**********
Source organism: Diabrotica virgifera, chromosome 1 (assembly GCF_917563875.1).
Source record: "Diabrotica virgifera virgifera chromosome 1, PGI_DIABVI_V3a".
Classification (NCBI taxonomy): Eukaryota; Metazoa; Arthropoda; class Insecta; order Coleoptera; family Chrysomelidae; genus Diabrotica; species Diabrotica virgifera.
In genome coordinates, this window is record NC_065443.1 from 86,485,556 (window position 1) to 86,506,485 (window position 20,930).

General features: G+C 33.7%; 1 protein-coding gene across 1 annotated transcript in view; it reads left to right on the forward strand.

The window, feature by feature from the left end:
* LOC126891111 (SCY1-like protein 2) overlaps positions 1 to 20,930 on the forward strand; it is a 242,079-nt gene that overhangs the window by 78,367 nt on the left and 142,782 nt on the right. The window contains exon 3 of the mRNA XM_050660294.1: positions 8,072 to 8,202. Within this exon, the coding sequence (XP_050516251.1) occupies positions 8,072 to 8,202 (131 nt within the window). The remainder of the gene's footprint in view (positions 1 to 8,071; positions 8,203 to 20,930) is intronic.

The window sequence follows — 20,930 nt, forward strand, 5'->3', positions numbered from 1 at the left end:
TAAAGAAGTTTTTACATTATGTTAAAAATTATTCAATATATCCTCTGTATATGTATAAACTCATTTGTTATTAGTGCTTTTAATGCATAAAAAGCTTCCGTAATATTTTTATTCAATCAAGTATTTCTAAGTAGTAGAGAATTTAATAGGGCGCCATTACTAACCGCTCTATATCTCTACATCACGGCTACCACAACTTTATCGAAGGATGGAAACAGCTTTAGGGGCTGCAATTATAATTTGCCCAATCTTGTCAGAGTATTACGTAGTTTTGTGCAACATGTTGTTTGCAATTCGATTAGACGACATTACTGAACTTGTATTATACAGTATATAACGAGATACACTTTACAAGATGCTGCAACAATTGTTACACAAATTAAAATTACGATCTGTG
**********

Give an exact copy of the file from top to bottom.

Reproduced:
Source organism: Diabrotica virgifera, chromosome 1 (assembly GCF_917563875.1).
Source record: "Diabrotica virgifera virgifera chromosome 1, PGI_DIABVI_V3a".
Classification (NCBI taxonomy): Eukaryota; Metazoa; Arthropoda; class Insecta; order Coleoptera; family Chrysomelidae; genus Diabrotica; species Diabrotica virgifera.
In genome coordinates, this window is record NC_065443.1 from 86,485,556 (window position 1) to 86,506,485 (window position 20,930).

General features: G+C 33.7%; 1 protein-coding gene across 1 annotated transcript in view; it reads left to right on the forward strand.

The window, feature by feature from the left end:
* LOC126891111 (SCY1-like protein 2) overlaps positions 1 to 20,930 on the forward strand; it is a 242,079-nt gene that overhangs the window by 78,367 nt on the left and 142,782 nt on the right. The window contains exon 3 of the mRNA XM_050660294.1: positions 8,072 to 8,202. Within this exon, the coding sequence (XP_050516251.1) occupies positions 8,072 to 8,202 (131 nt within the window). The remainder of the gene's footprint in view (positions 1 to 8,071; positions 8,203 to 20,930) is intronic.

The window sequence follows — 20,930 nt, forward strand, 5'->3', positions numbered from 1 at the left end:
TAAAGAAGTTTTTACATTATGTTAAAAATTATTCAATATATCCTCTGTATATGTATAAACTCATTTGTTATTAGTGCTTTTAATGCATAAAAAGCTTCCGTAATATTTTTATTCAATCAAGTATTTCTAAGTAGTAGAGAATTTAATAGGGCGCCATTACTAACCGCTCTATATCTCTACATCACGGCTACCACAACTTTATCGAAGGATGGAAACAGCTTTAGGGGCTGCAATTATAATTTGCCCAATCTTGTCAGAGTATTACGTAGTTTTGTGCAACATGTTGTTTGCAATTCGATTAGACGACATTACTGAACTTGTATTATACAGTATATAACGAGATACACTTTACAAGATGCTGCAACAATTGTTACACAAATTAAAATTACGATCTGTG